Hauschka’s Botched Kickoff: I guess it makes more sense after hearing Steven Hauschka’s explanation of his overtime kickoff but in real time I could not believe that Pete Carroll and special teams coordinator Brian Schneider elected to onside kick. After St. Louis won the toss to start the overtime period Hauschka appeared to go for the onside kick which was promptly recovered by the Rams at midfield. It was a ballsy decision that made no sense whatsoever given the circumstances. The Rams were given a short field and easily moved the ball into scoring range, setting up the eventual game-winning field goal. After the game Hauschka explained that he was trying to pooch kick the ball but his foot hit the ball wrong, causing it to travel only about 15 yards. It makes you wonder though, could the Seahawks have prevented St. Louis from scoring even if they had to start deep in Seattle territory? We played such a porous game that unfortunately I am not convinced.
Random Thoughts: It looked like there was no one in the upper deck of the Edward Jones Dome. The Rams claim they distributed just over 51,000 tickets for Sunday’s game but I wouldn’t be surprised if the actual attendance was somewhere between 30,000 and 35,000… There may be nothing better than being surprised at your place by a couple of your best friends and a giant greasy bag of McDonald’s breakfast. A big shout out to Alan and Jake for the meal and company… Hopefully that was the final game we ever play in St. Louis. At least we knocked out our game against the Rams at the Dome this early in the season… I miss the days when Russell Wilson wore Jos. A. Bank suits. Should have stuck with them instead of going to Calvin Klein… Yet another story was blown out of proportion by the national media following today’s game. After the game the Rams retweeted a Russell Wilson tweet from earlier this week. The content of the tweet is something Wilson always does. He posted “1-0” with the hashtag #GoHawks. To go 1-0 every week is always his mindset. It may be cliché but that’s all it is. A CLICHÉ. The national media twisted the tweet to make Wilson come off as cocky and arrogant, predicting a win prematurely and discounting the Rams ability to compete with the Seahawks. This makes my blood boil. To the Rams Twitter account, why don’t you win with class and take the high road instead of intentionally rubbing our loss in our faces? Retweeting this tweet stoops you down to 49er standards in my opinion. And to the national media, you should know by now what kind of player and person Russell Wilson is. Stop throwing s**t on the wall to see what sticks. These newfound accusations of Wilson being an arrogant player are examples of incredibly irresponsible reporting.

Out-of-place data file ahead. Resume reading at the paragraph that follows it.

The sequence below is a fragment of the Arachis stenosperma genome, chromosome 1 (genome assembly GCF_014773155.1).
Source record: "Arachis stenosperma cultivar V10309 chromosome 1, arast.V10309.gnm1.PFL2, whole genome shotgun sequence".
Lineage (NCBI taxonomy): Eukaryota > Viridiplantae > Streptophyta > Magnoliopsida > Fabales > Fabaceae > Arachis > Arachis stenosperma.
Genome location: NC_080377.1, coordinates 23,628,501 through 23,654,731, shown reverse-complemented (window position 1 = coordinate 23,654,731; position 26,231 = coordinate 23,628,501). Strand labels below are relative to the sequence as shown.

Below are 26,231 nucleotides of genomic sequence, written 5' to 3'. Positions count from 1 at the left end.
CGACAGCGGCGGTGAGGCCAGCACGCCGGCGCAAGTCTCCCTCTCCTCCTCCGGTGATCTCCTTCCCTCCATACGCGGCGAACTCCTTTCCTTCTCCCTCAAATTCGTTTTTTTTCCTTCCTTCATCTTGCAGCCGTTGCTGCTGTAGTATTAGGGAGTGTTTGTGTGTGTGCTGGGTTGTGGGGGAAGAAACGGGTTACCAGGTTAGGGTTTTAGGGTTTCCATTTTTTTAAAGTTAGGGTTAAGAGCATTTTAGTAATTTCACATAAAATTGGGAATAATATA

What’s Next: The Seahawks head back on the road next week as they take on the Green Bay Packers on Sunday Night Football. Check back next Saturday morning for my preview of next week’s game.